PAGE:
Can someone explain the structure of a Pid in Erlang?

Pids looks like this: <A.B.C>, e.g. <0.30.0> , but I would like to know what is the meaning of these three "bits": A, B and C.

A seems to be always 0 on a local node, but this value changes when the Pid's owner is located on another node.

Is it possible to directly send a message on a remote node using only the Pid? Something like that: <4568.30.0> ! Message, without having to explicitly specify the name of the registered process and the node name ( {proc_name, Node} ! Message)?

  • Ok, my main problem is fixed. I was simply not sending the good pid to the remote side...
    – jideel
    Nov 4, 2008 at 9:44

5 Answers 5


Printed process ids < A.B.C > are composed of 6:

  • A, the node number (0 is the local node, an arbitrary number for a remote node)
  • B, the first 15 bits of the process number (an index into the process table) 7
  • C, bits 16-18 of the process number (the same process number as B) 7

Internally, the process number is 28 bits wide on the 32 bit emulator. The odd definition of B and C comes from R9B and earlier versions of Erlang in which B was a 15bit process ID and C was a wrap counter incremented when the max process ID was reached and lower IDs were reused.

In the erlang distribution PIDs are a little larger as they include the node atom as well as the other information. (Distributed PID format)

When an internal PID is sent from one node to the other, it's automatically converted to the external/distributed PID form, so what might be <0.10.0> (inet_db) on one node might end up as <2265.10.0> when sent to another node. You can just send to these PIDs as normal.

% get the PID of the user server on OtherNode
RemoteUser = rpc:call(OtherNode, erlang,whereis,[user]), 

true = is_pid(RemoteUser),

% send message to remote PID
RemoteUser ! ignore_this, 

% print "Hello from <nodename>\n" on the remote node's console.
io:format(RemoteUser, "Hello from ~p~n", [node()]). 

For more information see: Internal PID structure, Node creation information, Node creation counter interaction with EPMD

  • 1
    It turns out I was wrong about the creation counter after looking at the source closely. Thanks to Wallentin for prompting me to do that. I'm now sure about the bit sizes of B and C, but didn't completely follow the _GET_BITS macro in the erts source, so not sure if I'm right about top vs. bottom bits.
    – archaelus
    Jun 3, 2009 at 22:44

If I remember this correctly the format is <nodeid,serial,creation>. 0 is current node much like a computer always has the hostname "localhost" to refer to itself. This is by old memory so it might not be 100% correct tough.

But yes. You could build the pid with list_to_pid/1 for example.

PidString = "<0.39.0>",
list_to_pid(PidString) ! message.

Of course. You just use whatever method you need to use to build your PidString. Probably write a function that generates it and use that instead of PidString like such:

list_to_pid( make_pid_from_term({proc_name, Node}) ) ! message
  • Did you have seen this big red warning? list_to_pid/1 And also you can simply send {proc_name, Node} ! message or use module global if you want use global names. Jan 2, 2009 at 13:44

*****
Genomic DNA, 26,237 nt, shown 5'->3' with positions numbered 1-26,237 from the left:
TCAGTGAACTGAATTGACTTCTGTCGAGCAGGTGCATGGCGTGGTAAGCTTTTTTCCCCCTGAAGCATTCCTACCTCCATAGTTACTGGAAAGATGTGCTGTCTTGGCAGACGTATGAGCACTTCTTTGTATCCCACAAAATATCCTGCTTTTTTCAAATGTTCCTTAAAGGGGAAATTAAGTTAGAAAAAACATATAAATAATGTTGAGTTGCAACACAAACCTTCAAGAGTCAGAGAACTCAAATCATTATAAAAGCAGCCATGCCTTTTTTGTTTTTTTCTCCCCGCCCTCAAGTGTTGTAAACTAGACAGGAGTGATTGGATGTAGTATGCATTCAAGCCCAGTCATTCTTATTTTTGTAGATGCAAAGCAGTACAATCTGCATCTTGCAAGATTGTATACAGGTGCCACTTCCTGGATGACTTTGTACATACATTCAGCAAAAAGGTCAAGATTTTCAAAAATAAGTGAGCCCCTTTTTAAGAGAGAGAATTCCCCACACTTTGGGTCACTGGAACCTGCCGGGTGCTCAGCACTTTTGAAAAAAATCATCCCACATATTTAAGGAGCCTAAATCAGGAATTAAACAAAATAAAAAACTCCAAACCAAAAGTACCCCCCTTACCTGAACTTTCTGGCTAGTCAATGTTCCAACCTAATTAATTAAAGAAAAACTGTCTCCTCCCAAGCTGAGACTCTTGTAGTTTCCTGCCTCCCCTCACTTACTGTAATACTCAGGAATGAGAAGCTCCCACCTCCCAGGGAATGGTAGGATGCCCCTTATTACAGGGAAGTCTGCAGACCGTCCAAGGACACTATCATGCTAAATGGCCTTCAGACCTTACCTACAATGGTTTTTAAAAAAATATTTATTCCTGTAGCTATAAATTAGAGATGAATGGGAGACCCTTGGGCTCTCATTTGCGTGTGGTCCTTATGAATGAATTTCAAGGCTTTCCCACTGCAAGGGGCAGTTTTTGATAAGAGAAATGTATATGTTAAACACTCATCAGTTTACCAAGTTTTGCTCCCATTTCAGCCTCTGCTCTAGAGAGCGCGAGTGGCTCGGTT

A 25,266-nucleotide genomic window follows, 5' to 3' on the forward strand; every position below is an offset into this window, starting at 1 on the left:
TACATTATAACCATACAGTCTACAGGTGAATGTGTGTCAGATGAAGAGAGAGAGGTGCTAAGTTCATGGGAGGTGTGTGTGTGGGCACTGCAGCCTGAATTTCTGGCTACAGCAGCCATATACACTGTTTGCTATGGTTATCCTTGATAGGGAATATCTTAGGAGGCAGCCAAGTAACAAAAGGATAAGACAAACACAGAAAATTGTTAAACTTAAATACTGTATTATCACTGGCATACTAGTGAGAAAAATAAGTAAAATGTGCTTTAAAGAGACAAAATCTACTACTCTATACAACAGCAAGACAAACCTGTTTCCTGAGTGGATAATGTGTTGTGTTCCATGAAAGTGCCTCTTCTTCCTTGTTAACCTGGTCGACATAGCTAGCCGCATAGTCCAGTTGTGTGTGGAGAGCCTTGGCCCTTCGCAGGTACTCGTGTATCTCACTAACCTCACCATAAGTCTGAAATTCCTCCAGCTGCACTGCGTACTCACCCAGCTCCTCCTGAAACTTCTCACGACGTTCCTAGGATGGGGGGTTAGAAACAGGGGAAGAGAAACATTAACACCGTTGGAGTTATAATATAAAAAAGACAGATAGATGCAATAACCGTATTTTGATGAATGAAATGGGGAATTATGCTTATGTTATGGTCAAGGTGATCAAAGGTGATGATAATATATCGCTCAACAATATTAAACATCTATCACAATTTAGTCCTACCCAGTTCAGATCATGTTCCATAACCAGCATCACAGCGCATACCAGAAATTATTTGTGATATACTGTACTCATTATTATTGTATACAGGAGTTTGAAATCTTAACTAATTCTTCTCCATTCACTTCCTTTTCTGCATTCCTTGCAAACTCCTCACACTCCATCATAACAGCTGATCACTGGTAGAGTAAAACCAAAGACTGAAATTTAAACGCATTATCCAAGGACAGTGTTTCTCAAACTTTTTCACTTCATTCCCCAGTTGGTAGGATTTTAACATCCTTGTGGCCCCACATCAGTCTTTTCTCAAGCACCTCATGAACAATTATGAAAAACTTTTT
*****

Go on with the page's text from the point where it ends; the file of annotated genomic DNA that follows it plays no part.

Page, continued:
• Yeah.. Know about these other methods. And that's what I use. That just wasn't the question. :)
    – Jon Gretar
    Jan 17, 2009 at 18:53
  • pid_to_list/1 takes a pid and returns its string representation.
    – mcandre
    Dec 4, 2010 at 17:12
  • Thanks for mentioning list_to_pid - just what I was looking for. Here's a bit more info on it (specifically, that you cannot use it with external pids: stackoverflow.com/questions/10475321/…)
    – btk
    Oct 13, 2014 at 20:36
  • FYI, this matches: Pid = pid(0,123,0), Pid = list_to_pid("<0.123.0>"). (tested on 18)
    – opyate
    Jun 22, 2016 at 22:15

Process id < A.B.C > is composed of:

  • A, node id which is not arbitrary but the internal index for that node in dist_entry. (It is actually the atom slot integer for the node name.)
  • B, process index which refers to the internal index in the proctab, (0 -> MAXPROCS).
  • C, Serial which increases every time MAXPROCS has been reached.

The creation tag of 2 bits is not displayed in the pid but is used internally and increases every time the node restarts.


The PID refers to a process and a node table. So you can only send a message directly to a PID if it is known in the node from which you do the call.

It is possible that this will work if the node you do the call from already knows about the node on which the process is running.

  • 1
    if i issue "nodes()" on the remote node, my local node appears, but i can't register the "remote pid", because list_to_pid fails : "register(client,list_to_pid("<5058.95.0>"))." returns "bad argument". Am i missing something ?
    – jideel
    Oct 28, 2008 at 14:58
  • You can only register local pids - to register remote pids you'd need to use the global registration module (or roll your own registration system).
    – archaelus
    Jun 3, 2009 at 22:56

Apart from what others have said, you may find this simple experiment useful to understand what is going on internally:

1> node().
2> term_to_binary(node()).
3> self().                
4> term_to_binary(self()).

So, you can se that the node name is internally stored in the pid. More info in this section of Learn You Some Erlang.

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